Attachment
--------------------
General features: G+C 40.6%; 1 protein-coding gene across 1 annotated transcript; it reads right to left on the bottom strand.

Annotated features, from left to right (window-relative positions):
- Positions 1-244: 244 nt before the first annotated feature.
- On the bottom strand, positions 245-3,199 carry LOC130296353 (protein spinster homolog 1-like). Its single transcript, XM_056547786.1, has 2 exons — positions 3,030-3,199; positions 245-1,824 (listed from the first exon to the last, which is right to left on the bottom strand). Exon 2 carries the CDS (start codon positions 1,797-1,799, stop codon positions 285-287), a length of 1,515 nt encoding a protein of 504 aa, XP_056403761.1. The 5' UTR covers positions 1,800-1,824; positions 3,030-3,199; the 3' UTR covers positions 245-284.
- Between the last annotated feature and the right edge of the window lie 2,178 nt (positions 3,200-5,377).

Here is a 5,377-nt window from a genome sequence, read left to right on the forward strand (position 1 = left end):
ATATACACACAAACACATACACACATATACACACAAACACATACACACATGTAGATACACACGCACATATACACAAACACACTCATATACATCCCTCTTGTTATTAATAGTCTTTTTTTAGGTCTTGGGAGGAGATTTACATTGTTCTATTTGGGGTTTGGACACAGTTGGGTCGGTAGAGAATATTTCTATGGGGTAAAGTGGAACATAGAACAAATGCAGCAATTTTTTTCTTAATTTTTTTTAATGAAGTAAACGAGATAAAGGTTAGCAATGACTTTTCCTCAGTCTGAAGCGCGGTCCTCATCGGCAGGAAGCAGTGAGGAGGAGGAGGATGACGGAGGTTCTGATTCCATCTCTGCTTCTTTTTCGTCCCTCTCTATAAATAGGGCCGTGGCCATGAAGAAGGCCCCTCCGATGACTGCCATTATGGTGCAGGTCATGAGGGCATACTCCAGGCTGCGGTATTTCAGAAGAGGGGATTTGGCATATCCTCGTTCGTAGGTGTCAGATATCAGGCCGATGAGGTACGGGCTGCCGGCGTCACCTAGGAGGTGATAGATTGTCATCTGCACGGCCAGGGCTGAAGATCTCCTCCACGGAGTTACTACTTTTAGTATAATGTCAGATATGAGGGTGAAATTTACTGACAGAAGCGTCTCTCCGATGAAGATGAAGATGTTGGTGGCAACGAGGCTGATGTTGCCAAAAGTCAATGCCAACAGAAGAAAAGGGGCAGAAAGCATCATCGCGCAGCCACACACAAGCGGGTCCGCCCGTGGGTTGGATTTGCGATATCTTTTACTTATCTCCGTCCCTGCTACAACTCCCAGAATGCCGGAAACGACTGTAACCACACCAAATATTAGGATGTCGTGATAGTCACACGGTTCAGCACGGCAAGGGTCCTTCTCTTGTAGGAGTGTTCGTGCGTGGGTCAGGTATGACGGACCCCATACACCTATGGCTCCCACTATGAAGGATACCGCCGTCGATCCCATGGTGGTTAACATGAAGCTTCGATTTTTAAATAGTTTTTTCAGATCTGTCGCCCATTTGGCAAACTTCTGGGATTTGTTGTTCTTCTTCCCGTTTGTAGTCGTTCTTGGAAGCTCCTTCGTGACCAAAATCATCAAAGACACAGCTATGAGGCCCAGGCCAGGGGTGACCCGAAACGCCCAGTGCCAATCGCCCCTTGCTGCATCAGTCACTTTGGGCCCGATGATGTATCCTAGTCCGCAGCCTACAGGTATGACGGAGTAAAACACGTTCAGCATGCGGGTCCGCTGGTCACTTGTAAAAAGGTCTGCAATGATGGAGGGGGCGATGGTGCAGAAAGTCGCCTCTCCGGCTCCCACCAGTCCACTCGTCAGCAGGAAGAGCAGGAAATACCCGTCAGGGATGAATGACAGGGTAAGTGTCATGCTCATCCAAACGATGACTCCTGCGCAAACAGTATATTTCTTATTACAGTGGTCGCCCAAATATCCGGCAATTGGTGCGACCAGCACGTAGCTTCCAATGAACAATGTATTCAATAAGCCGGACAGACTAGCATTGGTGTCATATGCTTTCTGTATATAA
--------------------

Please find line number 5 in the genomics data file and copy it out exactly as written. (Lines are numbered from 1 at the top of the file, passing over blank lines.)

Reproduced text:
- Between the last annotated feature and the right edge of the window lie 2,178 nt (positions 3,200-5,377).